The FDA approved 781 generic drugs in fiscal year 2018 after approving 763 in fiscal year 2017, according to analysis by PricewaterhouseCoopers’ Health Research Institute. Those numbers compare to 409 in fiscal year 2014 and 651 in fiscal year 2016. None of the numbers include tentative approvals.
#FDA is taking new steps to lower costs of generic drug development; increase high-value generic approvals that benefit sponsors and patients; and improve the economics of generic development to foster competition, reduce barriers to entry, improve access: https://t.co/FE8qMrqxWa
— Scott Gottlieb, M.D. (@SGottliebFDA) October 23, 2018
The Trump administration has been outspoken about its goal of bringing down drug prices, especially through competition between brand drugs and generics.
Congress gave the FDA additional authorities “designed to speed the approval process” with the Generic Drug User Fee Act that took complete effect in 2014. More recent “substantial changes” in 2017 have really swelled the number of approvals, according to the Health Research Institute (HRI) report.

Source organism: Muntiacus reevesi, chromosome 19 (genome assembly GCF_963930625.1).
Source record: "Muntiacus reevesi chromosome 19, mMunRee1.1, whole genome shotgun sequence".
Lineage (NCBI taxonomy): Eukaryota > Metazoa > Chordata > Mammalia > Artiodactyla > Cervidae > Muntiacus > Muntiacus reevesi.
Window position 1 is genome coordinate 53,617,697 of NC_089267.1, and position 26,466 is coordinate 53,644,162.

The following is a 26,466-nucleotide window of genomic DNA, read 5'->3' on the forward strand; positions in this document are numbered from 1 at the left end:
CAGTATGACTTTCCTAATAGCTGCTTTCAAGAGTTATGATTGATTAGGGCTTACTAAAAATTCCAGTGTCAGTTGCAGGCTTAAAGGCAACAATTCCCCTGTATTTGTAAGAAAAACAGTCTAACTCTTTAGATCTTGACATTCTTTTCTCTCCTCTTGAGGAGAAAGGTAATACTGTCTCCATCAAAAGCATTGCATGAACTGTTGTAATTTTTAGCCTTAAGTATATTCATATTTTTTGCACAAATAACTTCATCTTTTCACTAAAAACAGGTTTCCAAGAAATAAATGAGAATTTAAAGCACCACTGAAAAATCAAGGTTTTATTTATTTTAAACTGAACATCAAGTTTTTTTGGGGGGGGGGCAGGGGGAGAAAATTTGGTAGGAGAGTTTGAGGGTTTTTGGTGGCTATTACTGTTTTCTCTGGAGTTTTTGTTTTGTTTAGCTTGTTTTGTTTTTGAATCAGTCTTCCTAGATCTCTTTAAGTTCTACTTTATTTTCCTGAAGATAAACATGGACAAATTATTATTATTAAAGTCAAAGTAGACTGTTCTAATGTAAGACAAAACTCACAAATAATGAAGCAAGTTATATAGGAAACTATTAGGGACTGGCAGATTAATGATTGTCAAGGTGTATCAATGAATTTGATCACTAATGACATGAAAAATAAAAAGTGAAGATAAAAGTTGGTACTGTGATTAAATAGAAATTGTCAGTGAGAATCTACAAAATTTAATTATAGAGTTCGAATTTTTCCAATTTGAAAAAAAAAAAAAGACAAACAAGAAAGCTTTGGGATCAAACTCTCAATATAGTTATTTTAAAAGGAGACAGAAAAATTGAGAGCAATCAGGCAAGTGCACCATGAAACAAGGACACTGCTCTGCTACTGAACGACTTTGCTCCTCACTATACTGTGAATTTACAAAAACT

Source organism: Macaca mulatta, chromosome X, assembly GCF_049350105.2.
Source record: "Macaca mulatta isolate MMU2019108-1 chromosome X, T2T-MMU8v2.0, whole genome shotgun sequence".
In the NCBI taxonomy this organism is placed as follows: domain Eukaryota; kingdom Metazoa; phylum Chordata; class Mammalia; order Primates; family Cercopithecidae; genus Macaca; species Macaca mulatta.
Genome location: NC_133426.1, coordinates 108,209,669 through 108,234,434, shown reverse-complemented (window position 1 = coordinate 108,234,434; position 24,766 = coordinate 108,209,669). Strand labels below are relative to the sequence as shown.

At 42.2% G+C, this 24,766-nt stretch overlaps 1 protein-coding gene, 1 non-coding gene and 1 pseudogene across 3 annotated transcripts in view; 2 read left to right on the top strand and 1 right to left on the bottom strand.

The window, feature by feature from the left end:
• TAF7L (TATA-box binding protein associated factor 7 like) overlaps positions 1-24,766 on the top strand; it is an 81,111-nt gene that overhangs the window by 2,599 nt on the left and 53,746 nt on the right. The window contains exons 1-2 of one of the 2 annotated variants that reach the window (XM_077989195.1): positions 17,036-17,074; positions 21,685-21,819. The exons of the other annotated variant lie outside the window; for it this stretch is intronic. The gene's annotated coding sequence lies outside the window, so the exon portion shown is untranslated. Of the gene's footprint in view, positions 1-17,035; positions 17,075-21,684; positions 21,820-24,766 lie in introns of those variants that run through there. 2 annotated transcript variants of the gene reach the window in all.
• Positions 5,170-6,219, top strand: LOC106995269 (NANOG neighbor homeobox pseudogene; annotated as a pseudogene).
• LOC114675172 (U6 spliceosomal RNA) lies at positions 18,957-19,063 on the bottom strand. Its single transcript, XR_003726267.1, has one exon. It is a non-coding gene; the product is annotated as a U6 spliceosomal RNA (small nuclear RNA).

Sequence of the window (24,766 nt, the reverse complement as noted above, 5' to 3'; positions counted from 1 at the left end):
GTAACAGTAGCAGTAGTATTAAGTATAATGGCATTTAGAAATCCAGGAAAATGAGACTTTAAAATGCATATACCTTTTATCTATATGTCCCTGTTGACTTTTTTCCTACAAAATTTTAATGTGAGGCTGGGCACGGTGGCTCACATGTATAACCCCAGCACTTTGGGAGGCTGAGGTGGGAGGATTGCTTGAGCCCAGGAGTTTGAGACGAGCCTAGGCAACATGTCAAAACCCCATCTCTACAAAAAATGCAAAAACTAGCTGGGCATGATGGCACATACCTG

Those changes came through the Food and Drug Administration Reauthorization Act (FDARA). They include reviewing “priority” generics in eight months instead of 10 and new designations that give a generic drug market exclusivity for approximately six months.
The “priority” generics that FDARA lets the FDA fast-track must have “fewer than three approved generics,” according to HRI.
Just approving one generic drug to offset the prices of a brand drug often does not do the trick to reduce prices. Many generic drug prices jumped recently, like the 404 percent price increase on the antibiotic nitrofurantoin in August, according to Medical Xpress. Hospitals have had trouble obtaining certain important generics recently, and the Food and Drug Administration is trying to incentivize drugmakers to invest in the generics market to increase competition and lower prices.
Industry-paid user fees, also known as “generic drug user fees,” added up to $493 million in fiscal year 2018 compared to $299 million in fiscal year 2013 when the FDA started collecting user fees, according to HRI.
The fees “account for 7 percent of the FDA’s annual budget and allow the regulator to hire more review staff and make infrastructure improvements such as new computer and data analysis systems that have helped accelerate review target times and meet targets more consistently,” according to HRI.
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